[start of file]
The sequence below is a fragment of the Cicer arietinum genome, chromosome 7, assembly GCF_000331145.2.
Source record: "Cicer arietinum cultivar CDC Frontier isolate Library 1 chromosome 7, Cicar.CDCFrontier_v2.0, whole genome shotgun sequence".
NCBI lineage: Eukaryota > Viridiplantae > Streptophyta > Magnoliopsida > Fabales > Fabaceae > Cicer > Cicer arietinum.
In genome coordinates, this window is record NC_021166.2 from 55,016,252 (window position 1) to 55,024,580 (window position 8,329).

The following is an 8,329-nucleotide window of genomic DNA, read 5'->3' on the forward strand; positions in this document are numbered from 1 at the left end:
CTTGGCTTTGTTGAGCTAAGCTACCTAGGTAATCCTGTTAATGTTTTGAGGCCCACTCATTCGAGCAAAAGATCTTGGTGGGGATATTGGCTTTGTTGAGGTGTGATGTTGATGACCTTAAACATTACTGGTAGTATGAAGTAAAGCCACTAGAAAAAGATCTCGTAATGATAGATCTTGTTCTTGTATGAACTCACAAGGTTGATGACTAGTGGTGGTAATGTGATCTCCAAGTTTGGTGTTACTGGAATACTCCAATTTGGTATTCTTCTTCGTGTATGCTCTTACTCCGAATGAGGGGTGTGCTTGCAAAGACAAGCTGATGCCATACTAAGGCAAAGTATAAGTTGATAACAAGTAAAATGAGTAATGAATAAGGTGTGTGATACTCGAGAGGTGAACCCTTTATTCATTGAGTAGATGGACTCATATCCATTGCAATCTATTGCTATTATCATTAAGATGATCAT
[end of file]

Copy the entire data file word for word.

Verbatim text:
The sequence below is a fragment of the Cicer arietinum genome, chromosome 7, assembly GCF_000331145.2.
Source record: "Cicer arietinum cultivar CDC Frontier isolate Library 1 chromosome 7, Cicar.CDCFrontier_v2.0, whole genome shotgun sequence".
NCBI lineage: Eukaryota > Viridiplantae > Streptophyta > Magnoliopsida > Fabales > Fabaceae > Cicer > Cicer arietinum.
In genome coordinates, this window is record NC_021166.2 from 55,016,252 (window position 1) to 55,024,580 (window position 8,329).

The following is an 8,329-nucleotide window of genomic DNA, read 5'->3' on the forward strand; positions in this document are numbered from 1 at the left end:
CTTGGCTTTGTTGAGCTAAGCTACCTAGGTAATCCTGTTAATGTTTTGAGGCCCACTCATTCGAGCAAAAGATCTTGGTGGGGATATTGGCTTTGTTGAGGTGTGATGTTGATGACCTTAAACATTACTGGTAGTATGAAGTAAAGCCACTAGAAAAAGATCTCGTAATGATAGATCTTGTTCTTGTATGAACTCACAAGGTTGATGACTAGTGGTGGTAATGTGATCTCCAAGTTTGGTGTTACTGGAATACTCCAATTTGGTATTCTTCTTCGTGTATGCTCTTACTCCGAATGAGGGGTGTGCTTGCAAAGACAAGCTGATGCCATACTAAGGCAAAGTATAAGTTGATAACAAGTAAAATGAGTAATGAATAAGGTGTGTGATACTCGAGAGGTGAACCCTTTATTCATTGAGTAGATGGACTCATATCCATTGCAATCTATTGCTATTATCATTAAGATGATCAT